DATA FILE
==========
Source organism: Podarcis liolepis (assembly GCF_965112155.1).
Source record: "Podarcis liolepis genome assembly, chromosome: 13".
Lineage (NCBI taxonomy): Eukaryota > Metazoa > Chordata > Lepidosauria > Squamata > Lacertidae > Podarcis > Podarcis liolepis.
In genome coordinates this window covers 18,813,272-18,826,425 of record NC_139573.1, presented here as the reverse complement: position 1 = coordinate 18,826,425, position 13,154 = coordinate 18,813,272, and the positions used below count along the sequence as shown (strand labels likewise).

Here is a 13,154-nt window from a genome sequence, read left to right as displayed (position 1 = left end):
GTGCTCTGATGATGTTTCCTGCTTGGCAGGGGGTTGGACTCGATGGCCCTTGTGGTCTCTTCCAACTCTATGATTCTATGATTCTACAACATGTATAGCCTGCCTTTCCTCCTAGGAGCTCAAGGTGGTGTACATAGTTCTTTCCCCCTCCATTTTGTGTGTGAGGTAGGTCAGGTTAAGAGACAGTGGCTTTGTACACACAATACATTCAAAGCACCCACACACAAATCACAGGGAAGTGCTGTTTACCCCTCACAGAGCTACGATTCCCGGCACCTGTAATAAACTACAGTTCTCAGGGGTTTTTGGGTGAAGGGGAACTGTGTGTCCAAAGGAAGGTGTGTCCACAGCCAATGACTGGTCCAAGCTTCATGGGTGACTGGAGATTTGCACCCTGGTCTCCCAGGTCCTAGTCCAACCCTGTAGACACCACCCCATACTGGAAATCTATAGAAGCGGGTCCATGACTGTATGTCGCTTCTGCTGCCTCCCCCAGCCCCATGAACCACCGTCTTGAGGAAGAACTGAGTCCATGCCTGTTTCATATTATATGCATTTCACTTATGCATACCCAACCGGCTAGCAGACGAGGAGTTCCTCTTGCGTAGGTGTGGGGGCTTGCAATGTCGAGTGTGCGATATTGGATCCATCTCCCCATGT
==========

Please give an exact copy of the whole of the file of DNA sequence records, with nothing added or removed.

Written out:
Source organism: Podarcis liolepis (assembly GCF_965112155.1).
Source record: "Podarcis liolepis genome assembly, chromosome: 13".
Lineage (NCBI taxonomy): Eukaryota > Metazoa > Chordata > Lepidosauria > Squamata > Lacertidae > Podarcis > Podarcis liolepis.
In genome coordinates this window covers 18,813,272-18,826,425 of record NC_139573.1, presented here as the reverse complement: position 1 = coordinate 18,826,425, position 13,154 = coordinate 18,813,272, and the positions used below count along the sequence as shown (strand labels likewise).

Here is a 13,154-nt window from a genome sequence, read left to right as displayed (position 1 = left end):
GTGCTCTGATGATGTTTCCTGCTTGGCAGGGGGTTGGACTCGATGGCCCTTGTGGTCTCTTCCAACTCTATGATTCTATGATTCTACAACATGTATAGCCTGCCTTTCCTCCTAGGAGCTCAAGGTGGTGTACATAGTTCTTTCCCCCTCCATTTTGTGTGTGAGGTAGGTCAGGTTAAGAGACAGTGGCTTTGTACACACAATACATTCAAAGCACCCACACACAAATCACAGGGAAGTGCTGTTTACCCCTCACAGAGCTACGATTCCCGGCACCTGTAATAAACTACAGTTCTCAGGGGTTTTTGGGTGAAGGGGAACTGTGTGTCCAAAGGAAGGTGTGTCCACAGCCAATGACTGGTCCAAGCTTCATGGGTGACTGGAGATTTGCACCCTGGTCTCCCAGGTCCTAGTCCAACCCTGTAGACACCACCCCATACTGGAAATCTATAGAAGCGGGTCCATGACTGTATGTCGCTTCTGCTGCCTCCCCCAGCCCCATGAACCACCGTCTTGAGGAAGAACTGAGTCCATGCCTGTTTCATATTATATGCATTTCACTTATGCATACCCAACCGGCTAGCAGACGAGGAGTTCCTCTTGCGTAGGTGTGGGGGCTTGCAATGTCGAGTGTGCGATATTGGATCCATCTCCCCATGT